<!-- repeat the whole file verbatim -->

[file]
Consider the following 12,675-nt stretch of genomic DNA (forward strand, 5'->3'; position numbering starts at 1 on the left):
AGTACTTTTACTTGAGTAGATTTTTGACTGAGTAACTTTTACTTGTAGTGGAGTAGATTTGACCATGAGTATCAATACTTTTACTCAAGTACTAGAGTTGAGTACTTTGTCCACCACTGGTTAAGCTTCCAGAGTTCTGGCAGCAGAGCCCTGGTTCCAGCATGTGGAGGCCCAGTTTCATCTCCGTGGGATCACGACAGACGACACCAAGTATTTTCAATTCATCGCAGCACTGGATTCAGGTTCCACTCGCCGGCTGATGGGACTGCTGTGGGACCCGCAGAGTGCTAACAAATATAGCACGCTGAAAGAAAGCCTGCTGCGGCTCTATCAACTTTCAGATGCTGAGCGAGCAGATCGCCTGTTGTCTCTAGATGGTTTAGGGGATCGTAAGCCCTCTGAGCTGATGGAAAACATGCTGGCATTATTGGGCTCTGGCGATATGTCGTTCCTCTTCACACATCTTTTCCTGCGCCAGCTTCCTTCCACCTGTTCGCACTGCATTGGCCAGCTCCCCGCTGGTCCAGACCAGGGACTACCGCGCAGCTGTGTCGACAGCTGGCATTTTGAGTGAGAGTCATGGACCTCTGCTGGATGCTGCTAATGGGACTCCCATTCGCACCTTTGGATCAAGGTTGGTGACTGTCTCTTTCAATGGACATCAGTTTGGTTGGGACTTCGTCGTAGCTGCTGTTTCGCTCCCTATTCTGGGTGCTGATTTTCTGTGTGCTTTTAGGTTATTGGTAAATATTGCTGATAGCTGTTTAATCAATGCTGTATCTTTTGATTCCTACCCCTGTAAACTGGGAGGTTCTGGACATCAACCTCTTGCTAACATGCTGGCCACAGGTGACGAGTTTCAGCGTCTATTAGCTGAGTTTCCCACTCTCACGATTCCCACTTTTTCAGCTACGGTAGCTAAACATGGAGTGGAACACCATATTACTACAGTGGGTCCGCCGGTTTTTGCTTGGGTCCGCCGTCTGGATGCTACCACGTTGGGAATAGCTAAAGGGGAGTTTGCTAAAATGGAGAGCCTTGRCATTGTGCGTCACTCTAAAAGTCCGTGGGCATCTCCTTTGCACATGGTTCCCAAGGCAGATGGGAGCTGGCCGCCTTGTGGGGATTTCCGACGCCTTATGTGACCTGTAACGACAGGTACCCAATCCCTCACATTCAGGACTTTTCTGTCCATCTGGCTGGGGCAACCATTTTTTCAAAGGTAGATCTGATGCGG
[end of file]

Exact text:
Consider the following 12,675-nt stretch of genomic DNA (forward strand, 5'->3'; position numbering starts at 1 on the left):
AGTACTTTTACTTGAGTAGATTTTTGACTGAGTAACTTTTACTTGTAGTGGAGTAGATTTGACCATGAGTATCAATACTTTTACTCAAGTACTAGAGTTGAGTACTTTGTCCACCACTGGTTAAGCTTCCAGAGTTCTGGCAGCAGAGCCCTGGTTCCAGCATGTGGAGGCCCAGTTTCATCTCCGTGGGATCACGACAGACGACACCAAGTATTTTCAATTCATCGCAGCACTGGATTCAGGTTCCACTCGCCGGCTGATGGGACTGCTGTGGGACCCGCAGAGTGCTAACAAATATAGCACGCTGAAAGAAAGCCTGCTGCGGCTCTATCAACTTTCAGATGCTGAGCGAGCAGATCGCCTGTTGTCTCTAGATGGTTTAGGGGATCGTAAGCCCTCTGAGCTGATGGAAAACATGCTGGCATTATTGGGCTCTGGCGATATGTCGTTCCTCTTCACACATCTTTTCCTGCGCCAGCTTCCTTCCACCTGTTCGCACTGCATTGGCCAGCTCCCCGCTGGTCCAGACCAGGGACTACCGCGCAGCTGTGTCGACAGCTGGCATTTTGAGTGAGAGTCATGGACCTCTGCTGGATGCTGCTAATGGGACTCCCATTCGCACCTTTGGATCAAGGTTGGTGACTGTCTCTTTCAATGGACATCAGTTTGGTTGGGACTTCGTCGTAGCTGCTGTTTCGCTCCCTATTCTGGGTGCTGATTTTCTGTGTGCTTTTAGGTTATTGGTAAATATTGCTGATAGCTGTTTAATCAATGCTGTATCTTTTGATTCCTACCCCTGTAAACTGGGAGGTTCTGGACATCAACCTCTTGCTAACATGCTGGCCACAGGTGACGAGTTTCAGCGTCTATTAGCTGAGTTTCCCACTCTCACGATTCCCACTTTTTCAGCTACGGTAGCTAAACATGGAGTGGAACACCATATTACTACAGTGGGTCCGCCGGTTTTTGCTTGGGTCCGCCGTCTGGATGCTACCACGTTGGGAATAGCTAAAGGGGAGTTTGCTAAAATGGAGAGCCTTGRCATTGTGCGTCACTCTAAAAGTCCGTGGGCATCTCCTTTGCACATGGTTCCCAAGGCAGATGGGAGCTGGCCGCCTTGTGGGGATTTCCGACGCCTTATGTGACCTGTAACGACAGGTACCCAATCCCTCACATTCAGGACTTTTCTGTCCATCTGGCTGGGGCAACCATTTTTTCAAAGGTAGATCTGATGCGG